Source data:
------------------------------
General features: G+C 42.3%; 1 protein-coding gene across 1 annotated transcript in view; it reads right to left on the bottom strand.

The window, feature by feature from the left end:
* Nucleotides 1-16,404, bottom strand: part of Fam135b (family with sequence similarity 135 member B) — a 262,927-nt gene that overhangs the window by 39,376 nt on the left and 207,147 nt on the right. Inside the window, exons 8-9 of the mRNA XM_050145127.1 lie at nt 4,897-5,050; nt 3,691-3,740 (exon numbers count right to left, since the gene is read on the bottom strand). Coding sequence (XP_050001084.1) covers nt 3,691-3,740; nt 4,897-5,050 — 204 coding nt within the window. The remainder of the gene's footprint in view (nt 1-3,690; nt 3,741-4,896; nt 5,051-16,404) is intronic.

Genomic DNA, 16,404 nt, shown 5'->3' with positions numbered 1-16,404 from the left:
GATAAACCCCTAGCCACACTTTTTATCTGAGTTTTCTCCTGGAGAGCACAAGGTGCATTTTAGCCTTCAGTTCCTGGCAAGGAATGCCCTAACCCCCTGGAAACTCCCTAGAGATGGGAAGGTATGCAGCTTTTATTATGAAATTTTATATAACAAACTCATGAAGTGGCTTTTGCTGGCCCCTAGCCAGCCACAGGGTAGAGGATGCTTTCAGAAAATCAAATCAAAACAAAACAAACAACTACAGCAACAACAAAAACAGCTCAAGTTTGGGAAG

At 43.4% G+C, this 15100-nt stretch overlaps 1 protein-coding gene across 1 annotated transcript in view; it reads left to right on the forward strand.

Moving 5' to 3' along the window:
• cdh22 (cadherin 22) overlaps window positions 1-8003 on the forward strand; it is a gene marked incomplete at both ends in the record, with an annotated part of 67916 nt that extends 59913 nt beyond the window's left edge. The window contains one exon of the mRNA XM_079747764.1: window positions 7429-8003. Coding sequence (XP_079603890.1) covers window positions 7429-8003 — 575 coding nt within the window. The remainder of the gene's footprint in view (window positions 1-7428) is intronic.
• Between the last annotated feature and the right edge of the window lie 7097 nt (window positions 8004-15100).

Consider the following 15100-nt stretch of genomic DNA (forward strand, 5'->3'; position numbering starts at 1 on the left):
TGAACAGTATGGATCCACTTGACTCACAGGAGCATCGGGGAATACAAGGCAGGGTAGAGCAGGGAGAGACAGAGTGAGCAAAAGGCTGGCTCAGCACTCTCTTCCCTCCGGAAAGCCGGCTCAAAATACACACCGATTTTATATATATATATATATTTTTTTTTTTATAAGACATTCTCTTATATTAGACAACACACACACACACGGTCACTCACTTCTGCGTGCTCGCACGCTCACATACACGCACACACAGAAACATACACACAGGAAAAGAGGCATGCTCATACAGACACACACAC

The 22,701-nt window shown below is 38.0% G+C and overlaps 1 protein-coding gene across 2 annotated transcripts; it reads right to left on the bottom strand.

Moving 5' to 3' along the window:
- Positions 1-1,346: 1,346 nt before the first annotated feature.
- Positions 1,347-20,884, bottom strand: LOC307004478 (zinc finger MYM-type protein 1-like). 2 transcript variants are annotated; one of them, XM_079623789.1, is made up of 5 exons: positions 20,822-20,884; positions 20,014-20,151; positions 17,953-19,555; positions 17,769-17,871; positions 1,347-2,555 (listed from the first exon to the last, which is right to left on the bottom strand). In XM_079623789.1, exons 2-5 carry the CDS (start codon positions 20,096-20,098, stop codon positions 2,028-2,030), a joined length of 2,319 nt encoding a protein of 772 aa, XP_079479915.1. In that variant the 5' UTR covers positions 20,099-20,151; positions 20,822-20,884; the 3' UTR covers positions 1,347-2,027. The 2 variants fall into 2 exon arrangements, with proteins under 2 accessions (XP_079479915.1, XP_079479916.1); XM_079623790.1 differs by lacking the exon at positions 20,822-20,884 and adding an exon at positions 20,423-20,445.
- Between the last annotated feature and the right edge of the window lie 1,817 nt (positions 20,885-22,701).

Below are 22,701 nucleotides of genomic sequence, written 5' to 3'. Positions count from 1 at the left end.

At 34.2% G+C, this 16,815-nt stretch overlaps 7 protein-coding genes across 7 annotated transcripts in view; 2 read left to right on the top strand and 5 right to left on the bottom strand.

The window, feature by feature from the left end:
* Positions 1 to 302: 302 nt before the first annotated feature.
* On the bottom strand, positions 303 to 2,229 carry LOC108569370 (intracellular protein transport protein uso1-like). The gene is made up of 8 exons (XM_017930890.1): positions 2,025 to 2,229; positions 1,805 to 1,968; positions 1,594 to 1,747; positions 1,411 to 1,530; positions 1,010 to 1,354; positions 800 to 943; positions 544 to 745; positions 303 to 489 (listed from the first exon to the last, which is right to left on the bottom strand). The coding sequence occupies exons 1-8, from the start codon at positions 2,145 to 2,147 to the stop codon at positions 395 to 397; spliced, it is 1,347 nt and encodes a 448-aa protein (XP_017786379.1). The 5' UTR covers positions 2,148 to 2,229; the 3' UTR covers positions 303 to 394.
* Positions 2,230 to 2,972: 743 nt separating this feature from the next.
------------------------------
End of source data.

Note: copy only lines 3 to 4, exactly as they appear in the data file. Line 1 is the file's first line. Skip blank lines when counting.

* Nucleotides 1-16,404, bottom strand: part of Fam135b (family with sequence similarity 135 member B) — a 262,927-nt gene that overhangs the window by 39,376 nt on the left and 207,147 nt on the right. Inside the window, exons 8-9 of the mRNA XM_050145127.1 lie at nt 4,897-5,050; nt 3,691-3,740 (exon numbers count right to left, since the gene is read on the bottom strand). Coding sequence (XP_050001084.1) covers nt 3,691-3,740; nt 4,897-5,050 — 204 coding nt within the window. The remainder of the gene's footprint in view (nt 1-3,690; nt 3,741-4,896; nt 5,051-16,404) is intronic.

Genomic DNA, 16,404 nt, shown 5'->3' with positions numbered 1-16,404 from the left: